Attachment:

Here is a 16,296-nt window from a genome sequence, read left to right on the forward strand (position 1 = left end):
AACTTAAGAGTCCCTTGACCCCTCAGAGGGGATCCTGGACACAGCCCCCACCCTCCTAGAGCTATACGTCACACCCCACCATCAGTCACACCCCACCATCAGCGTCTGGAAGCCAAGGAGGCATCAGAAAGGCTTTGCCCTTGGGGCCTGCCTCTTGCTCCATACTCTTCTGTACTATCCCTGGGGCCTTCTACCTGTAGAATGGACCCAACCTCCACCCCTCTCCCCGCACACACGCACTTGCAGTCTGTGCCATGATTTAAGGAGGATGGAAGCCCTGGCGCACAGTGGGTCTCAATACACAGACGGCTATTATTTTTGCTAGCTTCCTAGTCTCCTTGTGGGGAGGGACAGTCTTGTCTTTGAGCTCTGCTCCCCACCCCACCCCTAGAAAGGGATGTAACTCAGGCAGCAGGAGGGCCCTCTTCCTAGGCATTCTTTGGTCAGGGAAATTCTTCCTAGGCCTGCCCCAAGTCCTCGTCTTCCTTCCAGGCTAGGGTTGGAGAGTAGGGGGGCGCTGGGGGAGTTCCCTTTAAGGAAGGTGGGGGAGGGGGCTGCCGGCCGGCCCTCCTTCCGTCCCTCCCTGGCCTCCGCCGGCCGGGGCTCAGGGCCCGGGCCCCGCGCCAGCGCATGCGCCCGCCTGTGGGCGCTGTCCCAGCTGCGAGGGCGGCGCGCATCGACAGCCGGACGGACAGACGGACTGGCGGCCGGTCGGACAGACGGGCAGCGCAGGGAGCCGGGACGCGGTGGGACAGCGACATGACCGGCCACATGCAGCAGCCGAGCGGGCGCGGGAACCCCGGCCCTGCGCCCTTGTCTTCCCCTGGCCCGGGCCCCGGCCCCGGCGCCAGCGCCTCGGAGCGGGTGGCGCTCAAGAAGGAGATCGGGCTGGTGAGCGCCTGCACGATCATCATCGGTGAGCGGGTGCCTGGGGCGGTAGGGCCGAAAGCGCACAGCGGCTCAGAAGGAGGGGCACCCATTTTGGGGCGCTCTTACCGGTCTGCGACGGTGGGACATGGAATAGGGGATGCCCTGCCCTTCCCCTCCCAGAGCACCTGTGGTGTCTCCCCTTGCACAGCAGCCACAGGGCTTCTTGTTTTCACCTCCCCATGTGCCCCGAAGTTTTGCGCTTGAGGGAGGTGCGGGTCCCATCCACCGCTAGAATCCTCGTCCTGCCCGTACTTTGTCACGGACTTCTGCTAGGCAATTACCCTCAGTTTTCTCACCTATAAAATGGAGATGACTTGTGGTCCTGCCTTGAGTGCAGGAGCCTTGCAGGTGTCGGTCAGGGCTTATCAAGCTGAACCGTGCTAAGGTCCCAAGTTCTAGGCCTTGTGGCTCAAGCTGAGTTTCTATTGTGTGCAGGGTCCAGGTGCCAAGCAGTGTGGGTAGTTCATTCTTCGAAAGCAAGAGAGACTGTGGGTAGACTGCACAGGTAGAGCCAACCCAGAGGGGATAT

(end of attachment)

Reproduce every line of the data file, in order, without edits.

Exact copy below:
Here is a 16,296-nt window from a genome sequence, read left to right on the forward strand (position 1 = left end):
AACTTAAGAGTCCCTTGACCCCTCAGAGGGGATCCTGGACACAGCCCCCACCCTCCTAGAGCTATACGTCACACCCCACCATCAGTCACACCCCACCATCAGCGTCTGGAAGCCAAGGAGGCATCAGAAAGGCTTTGCCCTTGGGGCCTGCCTCTTGCTCCATACTCTTCTGTACTATCCCTGGGGCCTTCTACCTGTAGAATGGACCCAACCTCCACCCCTCTCCCCGCACACACGCACTTGCAGTCTGTGCCATGATTTAAGGAGGATGGAAGCCCTGGCGCACAGTGGGTCTCAATACACAGACGGCTATTATTTTTGCTAGCTTCCTAGTCTCCTTGTGGGGAGGGACAGTCTTGTCTTTGAGCTCTGCTCCCCACCCCACCCCTAGAAAGGGATGTAACTCAGGCAGCAGGAGGGCCCTCTTCCTAGGCATTCTTTGGTCAGGGAAATTCTTCCTAGGCCTGCCCCAAGTCCTCGTCTTCCTTCCAGGCTAGGGTTGGAGAGTAGGGGGGCGCTGGGGGAGTTCCCTTTAAGGAAGGTGGGGGAGGGGGCTGCCGGCCGGCCCTCCTTCCGTCCCTCCCTGGCCTCCGCCGGCCGGGGCTCAGGGCCCGGGCCCCGCGCCAGCGCATGCGCCCGCCTGTGGGCGCTGTCCCAGCTGCGAGGGCGGCGCGCATCGACAGCCGGACGGACAGACGGACTGGCGGCCGGTCGGACAGACGGGCAGCGCAGGGAGCCGGGACGCGGTGGGACAGCGACATGACCGGCCACATGCAGCAGCCGAGCGGGCGCGGGAACCCCGGCCCTGCGCCCTTGTCTTCCCCTGGCCCGGGCCCCGGCCCCGGCGCCAGCGCCTCGGAGCGGGTGGCGCTCAAGAAGGAGATCGGGCTGGTGAGCGCCTGCACGATCATCATCGGTGAGCGGGTGCCTGGGGCGGTAGGGCCGAAAGCGCACAGCGGCTCAGAAGGAGGGGCACCCATTTTGGGGCGCTCTTACCGGTCTGCGACGGTGGGACATGGAATAGGGGATGCCCTGCCCTTCCCCTCCCAGAGCACCTGTGGTGTCTCCCCTTGCACAGCAGCCACAGGGCTTCTTGTTTTCACCTCCCCATGTGCCCCGAAGTTTTGCGCTTGAGGGAGGTGCGGGTCCCATCCACCGCTAGAATCCTCGTCCTGCCCGTACTTTGTCACGGACTTCTGCTAGGCAATTACCCTCAGTTTTCTCACCTATAAAATGGAGATGACTTGTGGTCCTGCCTTGAGTGCAGGAGCCTTGCAGGTGTCGGTCAGGGCTTATCAAGCTGAACCGTGCTAAGGTCCCAAGTTCTAGGCCTTGTGGCTCAAGCTGAGTTTCTATTGTGTGCAGGGTCCAGGTGCCAAGCAGTGTGGGTAGTTCATTCTTCGAAAGCAAGAGAGACTGTGGGTAGACTGCACAGGTAGAGCCAACCCAGAGGGGATAT